Found families

Editor’s note: Drawing from its American Inspiration author series, NEHGS is hosting a new educational “Conversation” course featuring author-journalists Libby Copeland and Bill Griffeth and NEHGS genealogist Christopher C. Child. The trio will share insights on DNA research in a Zoom webinar entitled Discussing DNA: Finding Unexpected Results on Wednesday, November 18, at 6 pm. Registration and more information here.

Bill Griffeth: It has been eight years since I took the DNA test that changed my life. The test that told me the father who raised me wasn’t my biological father, that my devoutly Christian mother had strayed in her marriage and was human after all. And to my surprise I learned that I was not alone. Not by a long shot. Continue reading Found families

Digital Library & Archives

This week, we are excited to launch the newly redesigned Digital Library & Archives website, which was previously called the Digital Collections. Over the past two years, the Digital Collections Committee at NEHGS worked to customize and redesign the Digital Library & Archives for a cleaner appearance and with new user-friendly features. The Digital Library & Archives brings together digitized resources from the three repositories at American Ancestors and New England Historic Genealogical Society: the Wyner Family Jewish Heritage Center, the R. Stanton Avery Special Collections, and the Research Library. Continue reading Digital Library & Archives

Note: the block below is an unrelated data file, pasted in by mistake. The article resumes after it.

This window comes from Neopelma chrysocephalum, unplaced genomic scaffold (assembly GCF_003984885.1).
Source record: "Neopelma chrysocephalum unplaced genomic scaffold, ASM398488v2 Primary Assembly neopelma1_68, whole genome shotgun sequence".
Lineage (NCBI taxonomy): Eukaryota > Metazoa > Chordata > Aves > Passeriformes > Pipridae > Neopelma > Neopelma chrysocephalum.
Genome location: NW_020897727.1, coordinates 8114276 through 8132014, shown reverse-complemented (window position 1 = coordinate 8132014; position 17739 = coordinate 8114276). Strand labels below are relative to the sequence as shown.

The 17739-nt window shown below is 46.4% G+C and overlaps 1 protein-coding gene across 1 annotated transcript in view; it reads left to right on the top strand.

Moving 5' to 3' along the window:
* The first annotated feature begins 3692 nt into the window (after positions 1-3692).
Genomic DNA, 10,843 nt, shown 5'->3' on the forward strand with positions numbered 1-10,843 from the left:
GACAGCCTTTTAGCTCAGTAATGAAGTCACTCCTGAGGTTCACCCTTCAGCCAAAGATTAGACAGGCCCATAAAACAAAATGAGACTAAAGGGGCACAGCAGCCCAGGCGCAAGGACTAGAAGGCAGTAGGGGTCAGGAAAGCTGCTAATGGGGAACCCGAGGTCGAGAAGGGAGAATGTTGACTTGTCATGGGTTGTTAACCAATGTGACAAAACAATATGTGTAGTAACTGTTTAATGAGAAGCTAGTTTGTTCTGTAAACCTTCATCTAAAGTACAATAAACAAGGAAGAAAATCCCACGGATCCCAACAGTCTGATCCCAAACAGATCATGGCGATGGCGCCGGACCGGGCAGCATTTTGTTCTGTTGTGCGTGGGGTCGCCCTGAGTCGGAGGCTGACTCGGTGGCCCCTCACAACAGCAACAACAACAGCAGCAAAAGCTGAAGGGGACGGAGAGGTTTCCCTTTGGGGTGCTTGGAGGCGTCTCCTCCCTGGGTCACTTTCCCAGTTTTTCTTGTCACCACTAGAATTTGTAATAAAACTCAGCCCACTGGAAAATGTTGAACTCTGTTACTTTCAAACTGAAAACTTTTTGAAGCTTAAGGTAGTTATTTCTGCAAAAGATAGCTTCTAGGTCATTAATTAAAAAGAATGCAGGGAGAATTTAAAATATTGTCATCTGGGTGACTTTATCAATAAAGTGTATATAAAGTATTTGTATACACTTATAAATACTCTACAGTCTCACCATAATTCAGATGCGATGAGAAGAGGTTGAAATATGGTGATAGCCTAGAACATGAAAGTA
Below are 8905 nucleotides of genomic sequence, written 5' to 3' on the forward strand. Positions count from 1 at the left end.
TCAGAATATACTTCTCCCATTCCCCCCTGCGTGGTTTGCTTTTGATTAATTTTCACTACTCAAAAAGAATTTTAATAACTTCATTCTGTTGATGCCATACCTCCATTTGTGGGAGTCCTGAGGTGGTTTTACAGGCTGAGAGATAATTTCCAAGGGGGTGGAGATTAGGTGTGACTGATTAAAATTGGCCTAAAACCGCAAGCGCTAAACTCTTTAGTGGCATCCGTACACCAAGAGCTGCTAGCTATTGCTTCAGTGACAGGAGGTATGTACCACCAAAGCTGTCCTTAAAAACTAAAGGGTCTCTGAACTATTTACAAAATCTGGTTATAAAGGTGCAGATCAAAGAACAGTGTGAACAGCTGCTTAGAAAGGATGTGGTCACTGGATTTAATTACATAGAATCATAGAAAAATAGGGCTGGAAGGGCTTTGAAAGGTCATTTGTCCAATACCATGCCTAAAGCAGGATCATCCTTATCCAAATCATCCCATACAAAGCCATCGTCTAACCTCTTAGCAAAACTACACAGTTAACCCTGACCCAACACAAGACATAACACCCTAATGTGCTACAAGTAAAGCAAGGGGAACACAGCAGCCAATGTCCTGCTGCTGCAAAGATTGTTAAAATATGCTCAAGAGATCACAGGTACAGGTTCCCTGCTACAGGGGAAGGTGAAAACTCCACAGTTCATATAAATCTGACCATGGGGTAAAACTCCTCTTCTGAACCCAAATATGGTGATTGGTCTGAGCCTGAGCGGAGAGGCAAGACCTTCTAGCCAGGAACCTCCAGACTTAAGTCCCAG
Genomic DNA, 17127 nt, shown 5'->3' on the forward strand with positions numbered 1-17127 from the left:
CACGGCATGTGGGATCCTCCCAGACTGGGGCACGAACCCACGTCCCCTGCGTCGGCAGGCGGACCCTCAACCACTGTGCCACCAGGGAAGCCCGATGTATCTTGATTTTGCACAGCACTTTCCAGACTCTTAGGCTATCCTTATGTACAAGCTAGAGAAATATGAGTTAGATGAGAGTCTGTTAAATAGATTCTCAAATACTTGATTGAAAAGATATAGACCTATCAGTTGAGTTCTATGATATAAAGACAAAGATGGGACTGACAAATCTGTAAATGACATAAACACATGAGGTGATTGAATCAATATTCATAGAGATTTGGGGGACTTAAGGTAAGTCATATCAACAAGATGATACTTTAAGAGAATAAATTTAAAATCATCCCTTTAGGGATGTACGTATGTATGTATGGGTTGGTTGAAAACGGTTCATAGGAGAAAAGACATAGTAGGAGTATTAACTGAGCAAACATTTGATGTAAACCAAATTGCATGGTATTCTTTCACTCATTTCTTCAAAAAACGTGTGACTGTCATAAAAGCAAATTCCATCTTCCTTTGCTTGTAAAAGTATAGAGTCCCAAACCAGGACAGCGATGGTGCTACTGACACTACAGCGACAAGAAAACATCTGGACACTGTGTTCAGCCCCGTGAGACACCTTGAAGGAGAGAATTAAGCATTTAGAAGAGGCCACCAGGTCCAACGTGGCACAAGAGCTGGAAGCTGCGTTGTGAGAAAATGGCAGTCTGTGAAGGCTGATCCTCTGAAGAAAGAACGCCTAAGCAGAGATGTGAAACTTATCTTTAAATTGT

‘Ye olde pandemic life’

My old Scottish home?

Now that a few of our shelter-in-place orders have been lifted, my wife Nancy and I have started to get back to the more ‘normal’ side of life. I have to admit, it’s been pretty nice not having to treat toilet paper like some new form of currency, and truly heartwarming to only Zoom with the grandkids for fun. Indeed, the pandemic life has reminded me of what’s most precious in life, i.e., family. Interestingly enough though, it’s also played an important part in helping me to find out just who I am – at least in ancestral terms. Yes, ye olde pandemic life has also taught me a thing or two outside of ‘the norm.’ And along with its implied “six degrees of separation,”[1] this period has reminded me about some ancestral ties I scarcely knew I had. Continue reading ‘Ye olde pandemic life’

Making plans

Plan of Boston surveyed by Osgood Carleton, dated 1795. Courtesy of digitalcommonwealth.org